I draw five names from each bin on Friday and they choose an egg. Any tickets that are left go into the monthly drawing for a gift bag of art supplies that I buy when they are inexpensive over the summer. I do the monthly drawing at the team meeting where I present the Social Studies student of the month.

    I am thinking about adding a whole class system for compliments, 100% attendance (that was a real issue last year for me), 100% homework, etc.
     
  14. 100%Canadian

    100%Canadian Companion

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    Jul 2, 2010

    I created something called "auction points" for my classroom and it worked well with grades five and six. I enlarge a class list and post it on a board at the front of the room. As I caught students "doing good things", I'd give them five points. It would be purely random and for just about any situation; I didn't want them getting the impression that every thing they did would always come with a reward.

    As the term went on, the points would continue to accumulate for each child (some more than others). At the end of the term, I'd tally each student's total and we'd spend a half hour doing a class auction for items I'd collected over the term: books or activity kits from Scholastic; huge chocolate bars; outdoor sports equipment (hacky sacs, foam Frisbees etc.) and things like that.

    The lesson learned in it all - I hope - is that those who had more points tended to be the ones who followed routines, did good deeds and so on. The more points you had, the more leverage you had to buy something.

    For me, it was low maintenance because all I had to do was randomly record some points on a sheet of paper, which would remain in the same place all term long. Picking up prizes was easy because I did it over time and the auction itself was a whole lot of fun.
     
  15. LindsayRose

    LindsayRose Rookie

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    Jul 2, 2010

    Loom, I agree with you all the way! As I said, last year I didn't need a system b/c the kids knew what was expected and did it! It was enough to lose recess and fear the wrath of me so that was all I needed.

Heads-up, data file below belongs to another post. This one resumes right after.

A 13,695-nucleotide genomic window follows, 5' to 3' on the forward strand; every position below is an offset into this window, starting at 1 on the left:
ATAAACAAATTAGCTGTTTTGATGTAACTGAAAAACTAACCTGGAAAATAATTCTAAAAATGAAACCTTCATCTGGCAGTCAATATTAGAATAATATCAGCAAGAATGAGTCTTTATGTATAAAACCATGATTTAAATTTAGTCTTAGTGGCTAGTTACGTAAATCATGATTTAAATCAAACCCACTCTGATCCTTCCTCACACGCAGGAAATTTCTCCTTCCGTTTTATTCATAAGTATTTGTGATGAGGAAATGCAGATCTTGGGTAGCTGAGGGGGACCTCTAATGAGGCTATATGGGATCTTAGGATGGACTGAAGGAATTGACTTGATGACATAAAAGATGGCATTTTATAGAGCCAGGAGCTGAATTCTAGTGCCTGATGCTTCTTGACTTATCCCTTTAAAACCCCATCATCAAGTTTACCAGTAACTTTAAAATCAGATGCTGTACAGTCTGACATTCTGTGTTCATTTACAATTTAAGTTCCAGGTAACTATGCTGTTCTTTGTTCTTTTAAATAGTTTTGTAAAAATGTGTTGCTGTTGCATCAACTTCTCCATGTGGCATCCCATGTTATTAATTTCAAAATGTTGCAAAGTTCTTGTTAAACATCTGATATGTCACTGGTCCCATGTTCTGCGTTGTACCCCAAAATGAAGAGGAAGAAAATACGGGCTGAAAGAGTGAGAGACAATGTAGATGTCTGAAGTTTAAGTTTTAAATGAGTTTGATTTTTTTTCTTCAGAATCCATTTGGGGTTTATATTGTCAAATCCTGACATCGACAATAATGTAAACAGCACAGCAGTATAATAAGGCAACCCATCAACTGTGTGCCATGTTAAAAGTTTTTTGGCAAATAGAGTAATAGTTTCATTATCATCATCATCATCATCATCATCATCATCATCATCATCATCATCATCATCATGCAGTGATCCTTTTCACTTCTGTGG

Part of me thinks I may need to implement a system, I read and hear that there should always been SOME SORT of system for positive reinforcement, etc, in place. I want to do something simple, yet effective. Something the kids enjoy, and is not a lot of work. I don't want to have to stop every 5 minutes and put stickers on charts and add links to a chain.

    WISHFUL THINKING, right?? ;)
     
  16. ancientcivteach

    ancientcivteach Habitué

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    Just a thought - I actually implemented tickets to reward those kids who do the right thing, I was feeling like they weren't getting enough kudos. It was/is a bonus to me that it seems to motivate others. :)

    I think the randomness is a necessary element to keep from building the expectation of reward, and whatever you use I agree - keep it simple and cost effective in both time and mula. :)
     
  17. Rox

    Rox Cohort

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    Jul 2, 2010

    My class gets group rewards as positive reinforcement. For each day that all students behave, they get a letter added onto the word/phrase on the wall (for example, this week the word is "recess") and when the word is completed, they'll get an extra recess at the end of the day. Because of this, my students are less likely to tattle or cause trouble. This is easier for me because I only need to worry about it once per day and they don't try to do something special just to get a reward.